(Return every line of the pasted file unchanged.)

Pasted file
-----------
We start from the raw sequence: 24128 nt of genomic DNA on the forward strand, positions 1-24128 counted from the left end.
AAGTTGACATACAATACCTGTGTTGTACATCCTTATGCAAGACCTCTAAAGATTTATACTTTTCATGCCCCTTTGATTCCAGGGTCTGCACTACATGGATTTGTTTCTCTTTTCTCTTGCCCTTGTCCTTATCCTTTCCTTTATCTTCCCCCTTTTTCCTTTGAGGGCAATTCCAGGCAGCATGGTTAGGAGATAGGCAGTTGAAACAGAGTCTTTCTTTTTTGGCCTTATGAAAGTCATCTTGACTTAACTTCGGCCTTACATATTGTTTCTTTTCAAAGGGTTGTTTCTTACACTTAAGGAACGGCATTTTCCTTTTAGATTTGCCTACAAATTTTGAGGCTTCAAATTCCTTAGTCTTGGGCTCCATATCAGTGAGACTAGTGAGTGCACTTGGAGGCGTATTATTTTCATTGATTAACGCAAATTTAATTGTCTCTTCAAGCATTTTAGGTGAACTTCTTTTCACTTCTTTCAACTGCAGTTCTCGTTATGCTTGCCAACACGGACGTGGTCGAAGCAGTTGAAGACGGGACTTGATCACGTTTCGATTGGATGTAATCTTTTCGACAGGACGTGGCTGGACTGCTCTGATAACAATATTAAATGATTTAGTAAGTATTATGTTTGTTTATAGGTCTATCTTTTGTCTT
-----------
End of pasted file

We start from the raw sequence: 24128 nt of genomic DNA on the forward strand, positions 1-24128 counted from the left end.
AAGTTGACATACAATACCTGTGTTGTACATCCTTATGCAAGACCTCTAAAGATTTATACTTTTCATGCCCCTTTGATTCCAGGGTCTGCACTACATGGATTTGTTTCTCTTTTCTCTTGCCCTTGTCCTTATCCTTTCCTTTATCTTCCCCCTTTTTCCTTTGAGGGCAATTCCAGGCAGCATGGTTAGGAGATAGGCAGTTGAAACAGAGTCTTTCTTTTTTGGCCTTATGAAAGTCATCTTGACTTAACTTCGGCCTTACATATTGTTTCTTTTCAAAGGGTTGTTTCTTACACTTAAGGAACGGCATTTTCCTTTTAGATTTGCCTACAAATTTTGAGGCTTCAAATTCCTTAGTCTTGGGCTCCATATCAGTGAGACTAGTGAGTGCACTTGGAGGCGTATTATTTTCATTGATTAACGCAAATTTAATTGTCTCTTCAAGCATTTTAGGTGAACTTCTTTTCACTTCTTTCAACTGCAGTTCTCGTTATGCTTGCCAACACGGACGTGGTCGAAGCAGTTGAAGACGGGACTTGATCACGTTTCGATTGGATGTAATCTTTTCGACAGGACGTGGCTGGACTGCTCTGATAACAATATTAAATGATTTAGTAAGTATTATGTTTGTTTATAGGTCTATCTTTTGTCTT